Loading data from Google Analytics is very interesting if you want to track the traffic on your website. But basically, this part of the article is only a placeholder for many other data sources because the setup is very similar for many online services. In most cases, you need to know an URL, an access or API key, and your credentials and you are good to go to access the data in Power BI.
To load data from Google Analytics, select get data > more.
Now select Google Analytics from Online Services.
Sign in by using the login credentials you are normally using to access Google Analytics.
Once you are signed in, select Connect.
You now have access to all the different tables and measures which are available from Google Analytics. After you have selected the elements you need for the report, click Load to load them directly into the report or select Transform Data to open up Power Query Editor and make the necessary transformations.
Since you don’t have access to our Google Analytics account, you won’t be able to refresh the sample report. But just log in with your own user name and you will be able to refresh the report.
Assuming you are loading your monthly sales data from an Excel or CSV file into Power BI, you have one source file per month, a year, or any other granularity…
Of course, you could manually add a new data source every time there is a new file but there is an easier way. As long as all the source files have the same structure (same columns) and are stored in the same folder, you can simply define this folder as the data source. This means that whenever a new file is saved in this folder and the report is refreshed, the data from the new file is added to the report.
So in our sample, we have sales data per year. All the files have the same column structure and are saved in the same folder.
To load all these files at the same time, select Get data > more and then File > Folder.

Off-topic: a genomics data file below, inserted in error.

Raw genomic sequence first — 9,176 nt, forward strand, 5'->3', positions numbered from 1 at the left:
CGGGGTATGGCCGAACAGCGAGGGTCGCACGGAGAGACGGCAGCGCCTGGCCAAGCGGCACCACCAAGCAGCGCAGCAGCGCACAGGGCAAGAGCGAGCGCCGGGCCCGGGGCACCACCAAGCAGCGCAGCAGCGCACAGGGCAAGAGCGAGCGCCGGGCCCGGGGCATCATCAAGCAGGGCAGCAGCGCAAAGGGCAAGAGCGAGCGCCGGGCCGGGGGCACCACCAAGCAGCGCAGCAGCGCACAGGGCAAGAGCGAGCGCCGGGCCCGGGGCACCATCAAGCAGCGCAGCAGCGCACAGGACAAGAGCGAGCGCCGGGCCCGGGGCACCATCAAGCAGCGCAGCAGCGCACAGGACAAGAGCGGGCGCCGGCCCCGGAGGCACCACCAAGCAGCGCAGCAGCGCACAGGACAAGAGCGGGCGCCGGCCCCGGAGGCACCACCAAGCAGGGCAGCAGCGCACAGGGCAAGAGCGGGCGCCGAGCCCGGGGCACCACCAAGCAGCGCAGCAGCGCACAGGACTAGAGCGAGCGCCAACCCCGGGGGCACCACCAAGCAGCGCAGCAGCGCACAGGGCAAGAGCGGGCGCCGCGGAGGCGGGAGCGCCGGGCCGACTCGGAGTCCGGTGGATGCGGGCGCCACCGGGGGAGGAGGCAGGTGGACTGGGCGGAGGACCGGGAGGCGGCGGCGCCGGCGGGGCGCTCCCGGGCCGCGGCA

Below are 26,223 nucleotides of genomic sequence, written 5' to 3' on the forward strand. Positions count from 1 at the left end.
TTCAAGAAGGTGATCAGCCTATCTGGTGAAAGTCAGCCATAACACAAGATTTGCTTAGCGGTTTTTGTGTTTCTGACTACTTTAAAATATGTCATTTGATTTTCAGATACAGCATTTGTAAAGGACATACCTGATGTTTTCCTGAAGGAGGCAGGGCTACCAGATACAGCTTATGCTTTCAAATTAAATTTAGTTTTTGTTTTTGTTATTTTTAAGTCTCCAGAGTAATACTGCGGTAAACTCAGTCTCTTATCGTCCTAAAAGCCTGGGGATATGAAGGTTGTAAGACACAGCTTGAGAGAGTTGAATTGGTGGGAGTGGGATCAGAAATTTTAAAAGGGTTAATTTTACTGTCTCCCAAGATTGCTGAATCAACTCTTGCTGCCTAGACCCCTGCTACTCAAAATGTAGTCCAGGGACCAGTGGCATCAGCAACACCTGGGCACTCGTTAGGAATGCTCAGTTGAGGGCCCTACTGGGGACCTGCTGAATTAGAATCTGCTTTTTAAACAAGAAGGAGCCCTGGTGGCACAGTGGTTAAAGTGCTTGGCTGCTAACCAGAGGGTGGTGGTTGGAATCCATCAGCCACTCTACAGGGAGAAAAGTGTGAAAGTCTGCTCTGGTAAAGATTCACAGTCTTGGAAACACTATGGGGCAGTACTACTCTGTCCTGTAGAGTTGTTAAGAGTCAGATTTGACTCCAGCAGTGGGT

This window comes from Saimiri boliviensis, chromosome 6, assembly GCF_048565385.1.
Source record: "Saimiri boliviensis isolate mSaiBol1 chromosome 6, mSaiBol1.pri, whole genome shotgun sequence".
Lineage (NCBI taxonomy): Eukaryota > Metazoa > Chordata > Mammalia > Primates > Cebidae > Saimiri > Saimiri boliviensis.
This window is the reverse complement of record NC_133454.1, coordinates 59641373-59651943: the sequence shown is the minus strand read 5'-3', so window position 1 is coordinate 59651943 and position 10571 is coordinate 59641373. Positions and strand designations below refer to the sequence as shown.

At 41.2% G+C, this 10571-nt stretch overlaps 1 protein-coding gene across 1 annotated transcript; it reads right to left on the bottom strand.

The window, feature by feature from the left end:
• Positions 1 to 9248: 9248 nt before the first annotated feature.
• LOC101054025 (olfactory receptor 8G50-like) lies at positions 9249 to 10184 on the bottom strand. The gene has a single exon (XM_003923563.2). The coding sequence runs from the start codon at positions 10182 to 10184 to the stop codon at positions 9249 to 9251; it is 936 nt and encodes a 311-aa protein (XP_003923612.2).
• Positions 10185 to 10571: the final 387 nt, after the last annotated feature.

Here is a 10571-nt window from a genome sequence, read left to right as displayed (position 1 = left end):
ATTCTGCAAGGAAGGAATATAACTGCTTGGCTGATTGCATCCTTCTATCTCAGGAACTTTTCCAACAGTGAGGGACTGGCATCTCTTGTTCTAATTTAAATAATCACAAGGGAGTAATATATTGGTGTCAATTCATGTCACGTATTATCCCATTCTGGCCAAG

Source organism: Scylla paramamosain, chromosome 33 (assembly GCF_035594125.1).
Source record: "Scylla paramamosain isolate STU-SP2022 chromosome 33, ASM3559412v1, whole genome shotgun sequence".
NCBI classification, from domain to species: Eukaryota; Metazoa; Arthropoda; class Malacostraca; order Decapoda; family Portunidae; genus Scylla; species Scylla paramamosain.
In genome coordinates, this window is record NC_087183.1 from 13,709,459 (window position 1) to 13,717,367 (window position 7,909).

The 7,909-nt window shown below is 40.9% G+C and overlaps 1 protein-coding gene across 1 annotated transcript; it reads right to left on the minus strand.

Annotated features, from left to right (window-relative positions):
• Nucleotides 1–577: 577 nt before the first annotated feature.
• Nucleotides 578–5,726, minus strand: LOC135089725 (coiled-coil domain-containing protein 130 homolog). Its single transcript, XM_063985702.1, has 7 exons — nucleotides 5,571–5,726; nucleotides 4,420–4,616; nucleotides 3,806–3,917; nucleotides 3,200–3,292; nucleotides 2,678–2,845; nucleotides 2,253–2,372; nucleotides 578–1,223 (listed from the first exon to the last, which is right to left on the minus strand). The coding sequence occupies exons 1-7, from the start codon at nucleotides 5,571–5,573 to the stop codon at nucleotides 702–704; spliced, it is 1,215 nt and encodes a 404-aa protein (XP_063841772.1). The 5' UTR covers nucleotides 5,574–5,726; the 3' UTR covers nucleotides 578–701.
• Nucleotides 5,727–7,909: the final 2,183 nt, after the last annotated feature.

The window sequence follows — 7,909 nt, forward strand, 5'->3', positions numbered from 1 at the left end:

Then, select Browse and navigate to the folder which contains the files. Once selected, confirm with OK.
In the next window, you will see a list of the files in the specific folder. Make sure to only have files that should be imported in this folder. Now select Combine & Transform Data.
Now you need to select which object is to be loaded from each file. In our case, the files only contain one worksheet called Sales so that’s also what needs to be selected.
After you have clicked OK, Power Query Editor will open and you will see that additional queries are added. The main query which contains the data from all the files in the folder is called Sales and actually also contains a column that indicates the name of the source file.
Whenever you load files from a folder, Help Queries are automatically added. These help queries are needed for the load and in most cases, you don’t need to do anything with them and can ignore them.
This data source option is very useful, especially if you don’t have a file per year but per month, week, or even day and you don’t want to add a new data source every time a new file is saved.
Importing from a CSV file (A file with comma-separated values) is used a lot in cases where the source system isn’t accessed directly by Power BI but data is exported first and then imported into Power BI. Many software solutions export data in CSV format.
To import data from CSV, select Get data > Text/CSV.
Then navigate to the CSV file and confirm with Open
CSV files can come in different formats depending on the File Origin, Delimiter used, etc. Power BI will try to find the best settings for your file depending on the content of the file. In most cases, these settings are correct but in case you need to change them, you can do so on the next screen. Once the shown data preview looks correct, it’s best to first load to Power Query Editor in case some adjustments and transformations are needed. To do this, select Transform Data.
Once you are in Power Query Editor, you can clean up the data in case this is needed. Discover more about Power Query Editor.